New York City is home to almost 8.2 million people. That is according to the 2010 census. And the racial make-up of the city is changing. Asians have the highest growth rate at 32 percent. The ethnic group with the second highest is the Hispanics. But just up by 8 percent. Commentator Larry Tung says Asian New Yorkers are a very diverse population but many people often lump them together because well, as him explains, they all look the same.
My friends always tell me that I should be an actor. And that’s not because of my leading man good looks. It’s because I have a generic Asian look—I am 5-9, a square face, light facial hair and small eyes. I could be a Chinese deliveryman, a Japanese businessman or a North Korean soldier in one of those James Bond movies.
Growing up in Taiwan, nobody thought I was Taiwanese or Chinese. People always thought I was Japanese. Back in the 80s, anything Japanese was popular in Taiwan so I never minded. I actually took it as a compliment. When I was in college, Korean drama became big hits, and all of sudden people thought I was Korean.
I moved to New York a decade ago. There are several Chinatowns, a couple of Koreatowns, and an unofficial Little Tokyo on St. Mark’s Street. We are everywhere. Whenever I meet new people, the question of my ethnicity always comes up. But often time, people would just look at me and say “You’re Korean?”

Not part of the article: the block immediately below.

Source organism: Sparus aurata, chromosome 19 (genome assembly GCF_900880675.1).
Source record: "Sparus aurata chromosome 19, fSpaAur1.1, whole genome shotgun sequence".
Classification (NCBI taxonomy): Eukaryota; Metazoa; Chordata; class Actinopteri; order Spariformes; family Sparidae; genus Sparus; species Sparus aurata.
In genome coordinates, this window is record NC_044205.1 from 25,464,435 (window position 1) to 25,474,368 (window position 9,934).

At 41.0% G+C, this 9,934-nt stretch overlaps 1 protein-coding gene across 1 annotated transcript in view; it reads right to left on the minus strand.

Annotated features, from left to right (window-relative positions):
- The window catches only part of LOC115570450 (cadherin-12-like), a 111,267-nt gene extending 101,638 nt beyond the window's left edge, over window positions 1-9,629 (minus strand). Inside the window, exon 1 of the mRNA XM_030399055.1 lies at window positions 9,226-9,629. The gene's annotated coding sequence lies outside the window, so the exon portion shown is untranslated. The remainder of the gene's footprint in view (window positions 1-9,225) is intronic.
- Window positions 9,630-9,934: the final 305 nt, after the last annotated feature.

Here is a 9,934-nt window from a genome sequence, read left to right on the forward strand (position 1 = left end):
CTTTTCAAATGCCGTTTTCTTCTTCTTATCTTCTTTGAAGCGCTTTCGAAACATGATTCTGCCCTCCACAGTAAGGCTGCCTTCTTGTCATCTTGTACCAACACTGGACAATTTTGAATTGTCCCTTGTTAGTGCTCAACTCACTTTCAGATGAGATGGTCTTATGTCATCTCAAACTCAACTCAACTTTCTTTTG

I am not, but I do love Korean food. However, a trip to Koreatown usually involves me pretending to be Korean. At restaurants, the waiters used to give me dirty looks when I ordered in English. They thought I was Korean but tried not to be fobby-”Fresh off the Boat”. So to keep waiters from spitting in my food, I ordered in Korean- calbi for barbecue short ribs, pa-jon for seafood pancake, and chop-che for sweet potato noodles. Yum.
Occasionally, people confuse Taiwan with Thailand. And the conversation would go like this:
“Where are you from?”
“I’m from Taiwan.”
“Oh, I love Thai food!”
I used to get upset about it because Thailand is a poor country. Now I just smile and say “Me, too!”
So obviously many New Yorkers don’t really know much about Asians even though we are the fastest growing racial group in the city. But can we tell the difference amongst ourselves? A few of us decided to take a challenge. We found a website called Alllooksame.com. Get it? All look same. Even the name of the website makes fun of us. The site offers an online exam where you have to identify Asian New Yorkers by their ethnicity – Chinese, Japanese or Korean. As we went down the list, we thought we nailed it. Well, the joke was on us because we ended up getting only 8 out of 18. I guess we Asians get confused, too.
All in all, I really don’t mind it when people get confused about my ethnicity. In fact, I enjoy telling people about Taiwan. But, believe it or not, from time to time, I do get asked if I am from New York. And I take that as a compliment.
Larry Tung lives in Brooklyn, New York, and hopes the city will one day make the Asian Lunar New Year an official holiday.